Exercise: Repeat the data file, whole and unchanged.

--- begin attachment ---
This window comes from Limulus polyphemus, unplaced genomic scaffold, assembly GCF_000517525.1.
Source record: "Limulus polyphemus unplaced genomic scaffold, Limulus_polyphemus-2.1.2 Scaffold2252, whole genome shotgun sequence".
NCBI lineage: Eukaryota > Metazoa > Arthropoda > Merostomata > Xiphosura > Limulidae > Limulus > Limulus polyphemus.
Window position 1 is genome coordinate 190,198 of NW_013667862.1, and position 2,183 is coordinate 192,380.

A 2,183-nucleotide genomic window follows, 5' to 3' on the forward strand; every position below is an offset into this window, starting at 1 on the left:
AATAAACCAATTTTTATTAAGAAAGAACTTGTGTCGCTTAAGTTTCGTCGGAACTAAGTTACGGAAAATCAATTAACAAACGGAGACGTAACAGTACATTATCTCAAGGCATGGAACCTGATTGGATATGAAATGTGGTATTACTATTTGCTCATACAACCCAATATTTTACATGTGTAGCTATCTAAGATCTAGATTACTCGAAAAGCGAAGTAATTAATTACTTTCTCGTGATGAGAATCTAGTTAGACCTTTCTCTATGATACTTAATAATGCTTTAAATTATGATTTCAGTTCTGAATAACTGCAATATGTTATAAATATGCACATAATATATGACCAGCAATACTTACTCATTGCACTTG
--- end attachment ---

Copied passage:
This window comes from Limulus polyphemus, unplaced genomic scaffold, assembly GCF_000517525.1.
Source record: "Limulus polyphemus unplaced genomic scaffold, Limulus_polyphemus-2.1.2 Scaffold2252, whole genome shotgun sequence".
NCBI lineage: Eukaryota > Metazoa > Arthropoda > Merostomata > Xiphosura > Limulidae > Limulus > Limulus polyphemus.
Window position 1 is genome coordinate 190,198 of NW_013667862.1, and position 2,183 is coordinate 192,380.

A 2,183-nucleotide genomic window follows, 5' to 3' on the forward strand; every position below is an offset into this window, starting at 1 on the left:
AATAAACCAATTTTTATTAAGAAAGAACTTGTGTCGCTTAAGTTTCGTCGGAACTAAGTTACGGAAAATCAATTAACAAACGGAGACGTAACAGTACATTATCTCAAGGCATGGAACCTGATTGGATATGAAATGTGGTATTACTATTTGCTCATACAACCCAATATTTTACATGTGTAGCTATCTAAGATCTAGATTACTCGAAAAGCGAAGTAATTAATTACTTTCTCGTGATGAGAATCTAGTTAGACCTTTCTCTATGATACTTAATAATGCTTTAAATTATGATTTCAGTTCTGAATAACTGCAATATGTTATAAATATGCACATAATATATGACCAGCAATACTTACTCATTGCACTTG